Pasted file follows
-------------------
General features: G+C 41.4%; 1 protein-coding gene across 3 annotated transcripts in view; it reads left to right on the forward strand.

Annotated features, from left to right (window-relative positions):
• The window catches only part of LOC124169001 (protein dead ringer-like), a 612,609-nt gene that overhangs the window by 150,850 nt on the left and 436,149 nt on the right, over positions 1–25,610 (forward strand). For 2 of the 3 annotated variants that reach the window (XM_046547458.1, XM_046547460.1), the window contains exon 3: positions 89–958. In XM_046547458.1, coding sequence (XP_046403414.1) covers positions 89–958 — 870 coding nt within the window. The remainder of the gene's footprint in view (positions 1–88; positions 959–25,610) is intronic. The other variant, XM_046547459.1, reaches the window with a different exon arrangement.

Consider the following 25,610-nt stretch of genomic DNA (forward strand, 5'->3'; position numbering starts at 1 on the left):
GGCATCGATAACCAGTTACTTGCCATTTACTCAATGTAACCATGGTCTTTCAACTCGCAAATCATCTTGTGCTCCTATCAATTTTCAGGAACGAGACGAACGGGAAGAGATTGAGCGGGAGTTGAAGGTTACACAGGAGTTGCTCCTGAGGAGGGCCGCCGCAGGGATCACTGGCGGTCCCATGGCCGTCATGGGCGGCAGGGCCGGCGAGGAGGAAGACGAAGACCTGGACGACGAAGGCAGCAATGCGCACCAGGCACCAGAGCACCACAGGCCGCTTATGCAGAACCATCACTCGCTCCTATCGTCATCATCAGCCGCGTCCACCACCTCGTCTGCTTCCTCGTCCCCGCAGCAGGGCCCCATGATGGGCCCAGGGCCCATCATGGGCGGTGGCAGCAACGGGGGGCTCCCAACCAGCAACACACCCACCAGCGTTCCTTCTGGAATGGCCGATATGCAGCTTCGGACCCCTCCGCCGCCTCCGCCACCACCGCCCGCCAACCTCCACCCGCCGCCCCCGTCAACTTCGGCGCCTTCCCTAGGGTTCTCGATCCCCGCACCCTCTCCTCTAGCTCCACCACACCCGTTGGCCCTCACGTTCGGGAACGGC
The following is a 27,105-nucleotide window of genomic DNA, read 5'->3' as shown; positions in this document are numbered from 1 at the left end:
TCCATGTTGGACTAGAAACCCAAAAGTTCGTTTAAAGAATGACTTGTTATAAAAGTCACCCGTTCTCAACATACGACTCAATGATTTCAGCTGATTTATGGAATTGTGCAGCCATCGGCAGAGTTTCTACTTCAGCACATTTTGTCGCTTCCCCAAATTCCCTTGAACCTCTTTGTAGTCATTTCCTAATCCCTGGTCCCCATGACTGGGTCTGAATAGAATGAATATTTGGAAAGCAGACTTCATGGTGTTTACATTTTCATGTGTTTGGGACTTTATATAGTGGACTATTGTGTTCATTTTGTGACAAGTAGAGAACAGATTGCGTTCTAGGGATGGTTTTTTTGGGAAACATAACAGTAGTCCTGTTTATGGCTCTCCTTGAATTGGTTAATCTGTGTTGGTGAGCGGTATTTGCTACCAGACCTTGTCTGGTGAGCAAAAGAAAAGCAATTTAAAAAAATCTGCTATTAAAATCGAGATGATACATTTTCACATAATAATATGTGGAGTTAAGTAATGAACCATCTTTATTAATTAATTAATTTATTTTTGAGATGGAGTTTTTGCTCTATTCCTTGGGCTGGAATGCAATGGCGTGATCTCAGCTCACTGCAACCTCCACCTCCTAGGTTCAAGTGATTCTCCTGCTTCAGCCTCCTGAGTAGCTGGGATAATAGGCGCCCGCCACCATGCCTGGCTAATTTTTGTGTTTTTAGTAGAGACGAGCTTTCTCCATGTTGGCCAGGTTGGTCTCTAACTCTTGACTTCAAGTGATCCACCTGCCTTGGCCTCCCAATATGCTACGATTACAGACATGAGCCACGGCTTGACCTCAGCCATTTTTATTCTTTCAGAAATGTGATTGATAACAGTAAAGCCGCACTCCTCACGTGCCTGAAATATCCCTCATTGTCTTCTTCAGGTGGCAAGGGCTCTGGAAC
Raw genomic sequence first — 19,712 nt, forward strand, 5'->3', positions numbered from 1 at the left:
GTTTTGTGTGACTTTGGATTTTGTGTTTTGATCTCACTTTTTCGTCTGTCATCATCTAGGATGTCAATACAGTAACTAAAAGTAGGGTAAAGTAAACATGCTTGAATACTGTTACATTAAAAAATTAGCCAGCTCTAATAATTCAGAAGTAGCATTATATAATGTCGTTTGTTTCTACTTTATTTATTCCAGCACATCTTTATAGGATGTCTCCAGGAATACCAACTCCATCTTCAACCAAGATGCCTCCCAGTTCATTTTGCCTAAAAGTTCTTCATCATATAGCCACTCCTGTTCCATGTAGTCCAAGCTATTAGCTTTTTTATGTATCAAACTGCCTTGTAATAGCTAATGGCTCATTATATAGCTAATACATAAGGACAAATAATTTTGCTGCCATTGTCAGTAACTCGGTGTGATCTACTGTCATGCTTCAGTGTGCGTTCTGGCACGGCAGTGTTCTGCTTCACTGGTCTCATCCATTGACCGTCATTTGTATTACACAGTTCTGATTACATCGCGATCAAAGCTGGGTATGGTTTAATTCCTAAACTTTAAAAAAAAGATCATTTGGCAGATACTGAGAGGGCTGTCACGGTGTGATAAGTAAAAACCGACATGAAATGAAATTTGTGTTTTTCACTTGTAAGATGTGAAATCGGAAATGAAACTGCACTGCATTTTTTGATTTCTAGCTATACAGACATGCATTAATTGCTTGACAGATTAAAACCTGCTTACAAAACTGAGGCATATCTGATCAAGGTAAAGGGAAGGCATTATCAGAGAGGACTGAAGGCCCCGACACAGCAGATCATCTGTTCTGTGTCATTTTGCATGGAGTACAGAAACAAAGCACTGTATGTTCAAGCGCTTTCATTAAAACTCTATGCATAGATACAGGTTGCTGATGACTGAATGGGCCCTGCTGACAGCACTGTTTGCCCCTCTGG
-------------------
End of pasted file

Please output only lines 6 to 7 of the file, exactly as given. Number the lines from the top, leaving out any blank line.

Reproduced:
The following is a 27,105-nucleotide window of genomic DNA, read 5'->3' as shown; positions in this document are numbered from 1 at the left end:
TCCATGTTGGACTAGAAACCCAAAAGTTCGTTTAAAGAATGACTTGTTATAAAAGTCACCCGTTCTCAACATACGACTCAATGATTTCAGCTGATTTATGGAATTGTGCAGCCATCGGCAGAGTTTCTACTTCAGCACATTTTGTCGCTTCCCCAAATTCCCTTGAACCTCTTTGTAGTCATTTCCTAATCCCTGGTCCCCATGACTGGGTCTGAATAGAATGAATATTTGGAAAGCAGACTTCATGGTGTTTACATTTTCATGTGTTTGGGACTTTATATAGTGGACTATTGTGTTCATTTTGTGACAAGTAGAGAACAGATTGCGTTCTAGGGATGGTTTTTTTGGGAAACATAACAGTAGTCCTGTTTATGGCTCTCCTTGAATTGGTTAATCTGTGTTGGTGAGCGGTATTTGCTACCAGACCTTGTCTGGTGAGCAAAAGAAAAGCAATTTAAAAAAATCTGCTATTAAAATCGAGATGATACATTTTCACATAATAATATGTGGAGTTAAGTAATGAACCATCTTTATTAATTAATTAATTTATTTTTGAGATGGAGTTTTTGCTCTATTCCTTGGGCTGGAATGCAATGGCGTGATCTCAGCTCACTGCAACCTCCACCTCCTAGGTTCAAGTGATTCTCCTGCTTCAGCCTCCTGAGTAGCTGGGATAATAGGCGCCCGCCACCATGCCTGGCTAATTTTTGTGTTTTTAGTAGAGACGAGCTTTCTCCATGTTGGCCAGGTTGGTCTCTAACTCTTGACTTCAAGTGATCCACCTGCCTTGGCCTCCCAATATGCTACGATTACAGACATGAGCCACGGCTTGACCTCAGCCATTTTTATTCTTTCAGAAATGTGATTGATAACAGTAAAGCCGCACTCCTCACGTGCCTGAAATATCCCTCATTGTCTTCTTCAGGTGGCAAGGGCTCTGGAAC